• Federal contractors and subcontractors with contracts in excess of $10,000 must take affirmative action to employ and advance employment-qualified individuals with disabilities. Contractors who have 50 or more employees and $50,000 or more in federal contracts or subcontracts must annually prepare a written affirmative action plan for individuals with disabilities.
  • Federal contractors and subcontractors with contracts worth $100,000 or more must take affirmative action to employ and advance employment-qualified, protected veterans. The threshold for preparing a written affirmative action plan for veterans is $100,000 or more in contracts and 50 or more employees.
  • Employers are required to include the spelling out of “veteran” and “disabled” in equal employment opportunity (EEO) taglines in job advertisements, national utilization goals for Section 503 AAPs and hiring benchmarks for VEVRAA AAPs.  invitations to self-identify veteran and disability status at the applicant stage, and the collection of applicant and hiring data for protected veterans and individuals with disabilities.
  •  Employers must extend candidate invitations to self-identify veteran and disability status at the applicant stage, and the collection of applicant and hiring data for protected veterans and individuals with disabilities.

Changes as of 2015

  • Federal contractors and subcontractors must treat applicants and employees without regard to their sexual orientation or gender identity.
  • Contractors must list “sexual orientation” and “gender identity” any time protected classifications are referenced.
  • Contractors are also required to post the “EEO is the Law” poster supplement, along with the “EEO is the Law” poster, until the OFCCP and the Equal Employment Opportunity Commission (EEOC) update the language.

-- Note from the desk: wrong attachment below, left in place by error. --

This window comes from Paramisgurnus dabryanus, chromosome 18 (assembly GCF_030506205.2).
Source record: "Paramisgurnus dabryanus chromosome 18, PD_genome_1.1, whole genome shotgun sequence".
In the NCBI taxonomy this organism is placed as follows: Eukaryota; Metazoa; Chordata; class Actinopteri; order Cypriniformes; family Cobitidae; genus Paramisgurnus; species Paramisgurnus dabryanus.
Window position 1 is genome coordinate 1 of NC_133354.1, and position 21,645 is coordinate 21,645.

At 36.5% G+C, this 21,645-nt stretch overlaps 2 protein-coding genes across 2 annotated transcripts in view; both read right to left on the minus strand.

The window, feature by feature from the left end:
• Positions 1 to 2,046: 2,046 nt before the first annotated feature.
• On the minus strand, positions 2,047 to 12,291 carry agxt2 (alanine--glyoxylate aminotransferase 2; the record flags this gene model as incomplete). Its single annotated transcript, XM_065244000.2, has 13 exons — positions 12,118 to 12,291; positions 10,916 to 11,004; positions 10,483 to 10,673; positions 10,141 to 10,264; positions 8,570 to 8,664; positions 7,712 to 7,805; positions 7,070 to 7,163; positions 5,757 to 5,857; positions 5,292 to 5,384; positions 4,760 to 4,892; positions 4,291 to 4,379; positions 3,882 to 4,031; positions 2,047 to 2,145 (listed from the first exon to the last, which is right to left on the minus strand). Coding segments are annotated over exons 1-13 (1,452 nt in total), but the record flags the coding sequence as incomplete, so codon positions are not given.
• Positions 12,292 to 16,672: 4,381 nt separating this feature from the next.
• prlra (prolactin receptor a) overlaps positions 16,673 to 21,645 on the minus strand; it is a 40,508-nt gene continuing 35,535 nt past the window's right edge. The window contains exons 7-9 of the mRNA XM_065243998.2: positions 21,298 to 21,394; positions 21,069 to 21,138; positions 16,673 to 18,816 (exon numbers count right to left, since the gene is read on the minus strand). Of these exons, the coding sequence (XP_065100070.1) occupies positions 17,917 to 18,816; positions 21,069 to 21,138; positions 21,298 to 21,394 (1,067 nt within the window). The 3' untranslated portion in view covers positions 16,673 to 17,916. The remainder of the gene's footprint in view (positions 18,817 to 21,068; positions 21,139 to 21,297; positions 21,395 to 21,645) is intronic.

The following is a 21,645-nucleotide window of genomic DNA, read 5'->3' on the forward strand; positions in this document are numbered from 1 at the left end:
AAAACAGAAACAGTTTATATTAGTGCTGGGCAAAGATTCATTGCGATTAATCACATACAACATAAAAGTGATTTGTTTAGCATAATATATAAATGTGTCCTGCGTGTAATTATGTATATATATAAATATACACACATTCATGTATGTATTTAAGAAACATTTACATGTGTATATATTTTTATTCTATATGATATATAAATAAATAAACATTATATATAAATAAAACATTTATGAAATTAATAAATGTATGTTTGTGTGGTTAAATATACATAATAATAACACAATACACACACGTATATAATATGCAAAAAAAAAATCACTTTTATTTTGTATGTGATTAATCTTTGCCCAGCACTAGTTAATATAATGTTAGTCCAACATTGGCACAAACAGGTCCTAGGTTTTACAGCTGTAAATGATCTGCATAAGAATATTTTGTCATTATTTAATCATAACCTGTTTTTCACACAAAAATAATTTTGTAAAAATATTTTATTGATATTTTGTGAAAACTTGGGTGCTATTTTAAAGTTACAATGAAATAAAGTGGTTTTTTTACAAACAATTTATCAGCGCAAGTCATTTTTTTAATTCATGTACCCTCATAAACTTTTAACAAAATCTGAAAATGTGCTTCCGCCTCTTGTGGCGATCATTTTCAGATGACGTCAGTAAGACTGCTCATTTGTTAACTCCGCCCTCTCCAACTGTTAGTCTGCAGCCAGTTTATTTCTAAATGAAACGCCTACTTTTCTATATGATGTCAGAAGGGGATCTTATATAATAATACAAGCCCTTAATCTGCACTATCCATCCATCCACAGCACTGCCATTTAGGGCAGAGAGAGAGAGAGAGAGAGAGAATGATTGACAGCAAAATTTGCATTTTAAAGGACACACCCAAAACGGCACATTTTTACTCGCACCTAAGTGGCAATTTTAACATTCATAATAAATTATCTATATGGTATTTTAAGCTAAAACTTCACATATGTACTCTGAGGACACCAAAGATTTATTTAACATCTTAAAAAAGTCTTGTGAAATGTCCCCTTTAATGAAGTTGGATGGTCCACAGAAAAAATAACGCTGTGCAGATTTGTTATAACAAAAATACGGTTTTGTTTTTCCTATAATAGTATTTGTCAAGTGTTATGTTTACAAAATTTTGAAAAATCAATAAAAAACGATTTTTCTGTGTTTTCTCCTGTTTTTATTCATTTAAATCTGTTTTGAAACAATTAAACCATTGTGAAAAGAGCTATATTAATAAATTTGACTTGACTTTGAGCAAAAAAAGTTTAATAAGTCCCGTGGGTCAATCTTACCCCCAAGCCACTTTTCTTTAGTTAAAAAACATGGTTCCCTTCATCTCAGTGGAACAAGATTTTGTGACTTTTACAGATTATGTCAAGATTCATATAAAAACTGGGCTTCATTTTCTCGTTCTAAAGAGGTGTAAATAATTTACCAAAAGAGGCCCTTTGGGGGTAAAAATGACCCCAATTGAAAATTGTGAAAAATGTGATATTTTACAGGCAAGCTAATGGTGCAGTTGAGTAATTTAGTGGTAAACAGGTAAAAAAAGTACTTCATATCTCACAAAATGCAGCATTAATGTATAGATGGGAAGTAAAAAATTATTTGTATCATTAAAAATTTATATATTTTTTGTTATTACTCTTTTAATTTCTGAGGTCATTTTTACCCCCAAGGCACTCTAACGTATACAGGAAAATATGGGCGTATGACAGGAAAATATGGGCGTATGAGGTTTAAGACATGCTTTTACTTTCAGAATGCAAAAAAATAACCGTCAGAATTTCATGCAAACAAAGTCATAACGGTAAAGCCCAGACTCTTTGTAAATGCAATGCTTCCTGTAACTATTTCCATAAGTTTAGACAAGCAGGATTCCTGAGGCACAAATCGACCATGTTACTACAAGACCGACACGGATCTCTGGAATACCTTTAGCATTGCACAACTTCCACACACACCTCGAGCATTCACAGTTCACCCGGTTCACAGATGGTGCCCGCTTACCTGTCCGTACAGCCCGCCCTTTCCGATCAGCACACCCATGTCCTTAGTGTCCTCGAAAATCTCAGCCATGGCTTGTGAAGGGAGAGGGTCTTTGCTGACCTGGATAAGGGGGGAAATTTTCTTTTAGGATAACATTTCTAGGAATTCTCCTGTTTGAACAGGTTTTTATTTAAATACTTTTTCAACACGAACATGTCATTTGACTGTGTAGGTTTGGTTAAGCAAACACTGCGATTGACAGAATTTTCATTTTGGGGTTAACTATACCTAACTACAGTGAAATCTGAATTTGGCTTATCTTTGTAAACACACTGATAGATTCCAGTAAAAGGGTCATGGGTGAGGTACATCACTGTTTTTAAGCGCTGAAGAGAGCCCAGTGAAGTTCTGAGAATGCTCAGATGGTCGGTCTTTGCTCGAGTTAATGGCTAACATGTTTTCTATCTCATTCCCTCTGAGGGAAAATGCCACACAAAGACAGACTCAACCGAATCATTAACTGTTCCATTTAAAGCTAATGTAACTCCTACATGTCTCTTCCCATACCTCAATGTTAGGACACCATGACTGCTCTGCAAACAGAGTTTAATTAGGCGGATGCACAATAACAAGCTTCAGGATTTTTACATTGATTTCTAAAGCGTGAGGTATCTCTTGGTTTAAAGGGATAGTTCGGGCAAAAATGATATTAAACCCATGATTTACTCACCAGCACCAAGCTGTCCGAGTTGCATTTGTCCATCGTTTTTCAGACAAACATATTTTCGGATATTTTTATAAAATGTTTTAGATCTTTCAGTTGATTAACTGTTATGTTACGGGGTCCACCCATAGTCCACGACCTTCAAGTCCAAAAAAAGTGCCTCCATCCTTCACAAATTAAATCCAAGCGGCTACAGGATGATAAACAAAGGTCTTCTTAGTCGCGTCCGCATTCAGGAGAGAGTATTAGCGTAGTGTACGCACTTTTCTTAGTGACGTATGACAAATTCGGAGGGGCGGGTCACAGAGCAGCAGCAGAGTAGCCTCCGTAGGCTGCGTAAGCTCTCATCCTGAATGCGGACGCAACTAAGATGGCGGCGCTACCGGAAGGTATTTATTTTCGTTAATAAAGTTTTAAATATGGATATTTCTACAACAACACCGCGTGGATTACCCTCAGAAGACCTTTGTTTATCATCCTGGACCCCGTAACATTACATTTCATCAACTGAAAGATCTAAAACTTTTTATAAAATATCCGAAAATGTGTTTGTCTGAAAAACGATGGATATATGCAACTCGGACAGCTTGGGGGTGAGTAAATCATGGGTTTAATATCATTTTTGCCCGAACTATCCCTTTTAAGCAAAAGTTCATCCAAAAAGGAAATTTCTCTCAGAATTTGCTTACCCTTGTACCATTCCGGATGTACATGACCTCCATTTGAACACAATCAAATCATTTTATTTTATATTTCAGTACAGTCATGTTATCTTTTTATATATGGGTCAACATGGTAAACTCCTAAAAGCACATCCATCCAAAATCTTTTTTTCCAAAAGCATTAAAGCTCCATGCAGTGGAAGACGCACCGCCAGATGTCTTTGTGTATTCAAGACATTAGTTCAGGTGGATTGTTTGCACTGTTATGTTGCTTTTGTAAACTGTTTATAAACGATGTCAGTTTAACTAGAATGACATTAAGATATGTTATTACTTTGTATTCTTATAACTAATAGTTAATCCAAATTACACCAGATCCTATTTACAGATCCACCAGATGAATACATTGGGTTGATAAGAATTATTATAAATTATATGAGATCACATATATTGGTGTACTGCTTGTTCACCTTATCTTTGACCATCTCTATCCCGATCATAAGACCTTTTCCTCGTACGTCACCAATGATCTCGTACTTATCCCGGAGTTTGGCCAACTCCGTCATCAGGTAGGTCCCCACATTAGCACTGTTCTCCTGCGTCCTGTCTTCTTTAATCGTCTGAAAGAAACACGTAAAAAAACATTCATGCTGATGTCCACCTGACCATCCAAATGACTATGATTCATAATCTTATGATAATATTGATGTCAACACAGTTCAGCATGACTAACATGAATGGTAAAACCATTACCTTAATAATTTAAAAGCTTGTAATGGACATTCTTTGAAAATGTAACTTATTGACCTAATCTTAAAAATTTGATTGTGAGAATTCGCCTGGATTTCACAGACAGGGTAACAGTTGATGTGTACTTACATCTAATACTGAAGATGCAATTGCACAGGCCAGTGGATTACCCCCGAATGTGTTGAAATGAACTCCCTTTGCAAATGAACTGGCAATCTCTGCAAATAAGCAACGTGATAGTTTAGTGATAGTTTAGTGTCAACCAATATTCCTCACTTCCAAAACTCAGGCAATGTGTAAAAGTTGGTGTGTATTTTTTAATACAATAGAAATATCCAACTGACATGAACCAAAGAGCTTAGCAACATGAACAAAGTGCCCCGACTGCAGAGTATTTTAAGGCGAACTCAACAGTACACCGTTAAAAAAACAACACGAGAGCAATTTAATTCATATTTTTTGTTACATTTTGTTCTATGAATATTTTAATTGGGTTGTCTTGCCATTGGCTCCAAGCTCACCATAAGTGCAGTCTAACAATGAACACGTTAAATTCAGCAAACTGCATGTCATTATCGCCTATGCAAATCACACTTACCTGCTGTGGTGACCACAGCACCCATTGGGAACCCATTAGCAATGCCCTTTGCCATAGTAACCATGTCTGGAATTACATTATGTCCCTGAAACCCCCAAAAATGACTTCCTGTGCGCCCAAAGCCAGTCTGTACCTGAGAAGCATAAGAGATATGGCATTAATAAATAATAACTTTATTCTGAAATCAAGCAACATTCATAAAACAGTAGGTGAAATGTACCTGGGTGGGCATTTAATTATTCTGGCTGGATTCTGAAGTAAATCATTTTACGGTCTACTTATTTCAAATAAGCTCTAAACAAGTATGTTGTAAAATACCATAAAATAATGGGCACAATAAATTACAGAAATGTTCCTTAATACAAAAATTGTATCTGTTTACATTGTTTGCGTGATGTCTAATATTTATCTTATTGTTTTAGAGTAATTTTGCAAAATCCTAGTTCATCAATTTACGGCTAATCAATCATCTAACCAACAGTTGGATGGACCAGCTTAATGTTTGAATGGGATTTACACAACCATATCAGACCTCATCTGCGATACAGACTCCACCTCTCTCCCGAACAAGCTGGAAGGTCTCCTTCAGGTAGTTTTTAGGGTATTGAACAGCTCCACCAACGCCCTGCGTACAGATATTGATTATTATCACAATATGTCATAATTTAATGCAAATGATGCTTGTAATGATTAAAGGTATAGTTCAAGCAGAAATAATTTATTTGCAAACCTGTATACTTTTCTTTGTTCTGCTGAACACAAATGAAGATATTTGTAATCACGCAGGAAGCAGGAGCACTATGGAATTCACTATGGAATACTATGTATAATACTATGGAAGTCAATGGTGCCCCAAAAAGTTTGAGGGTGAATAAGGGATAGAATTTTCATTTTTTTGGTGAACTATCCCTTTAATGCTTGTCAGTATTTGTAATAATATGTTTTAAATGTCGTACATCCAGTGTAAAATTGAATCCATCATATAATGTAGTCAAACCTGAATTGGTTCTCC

Changes as of 2016 

  • Comply with EO 13665 (pay transparency final rule), which amended the equal opportunity clause (41 CFR 60-1.4) to add reference to the new prohibition regarding compensation.
  • New verbiage must be included in contracts and purchase orders, as well as post the prescribed language within employee manuals and handbooks and on all company websites and employment applications.

Even now, things continue to change especially in light of the government hiring freeze which will surely impact the number of employment audits and support not to mention we have just entered a new presidential administration and while President Trump has suggested no major changes to diversity and AAP compliance, you never know which is why I’m shining light on the subject of diversity. It’s a hot topic in the media and yet many times we are forgetting or failing to understand the obligations employers have from the compliance and employment law side of things.

This article is part of an ongoing series on diversity recruitment. Subscribe to our RSS feed to be informed the next time a diversity resource goes live. 

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Jessica Miller-Merrell

Jessica Miller-Merrell

Jessica Miller-Merrell (@jmillermerrell) is a workplace change agent, author and consultant focused on human resources and talent acquisition living in Austin, TX. Recognized by Forbes as a top 50 social media influencer and is a global speaker. She’s the founder of Workology, a workplace HR resource and host of the Workology Podcast.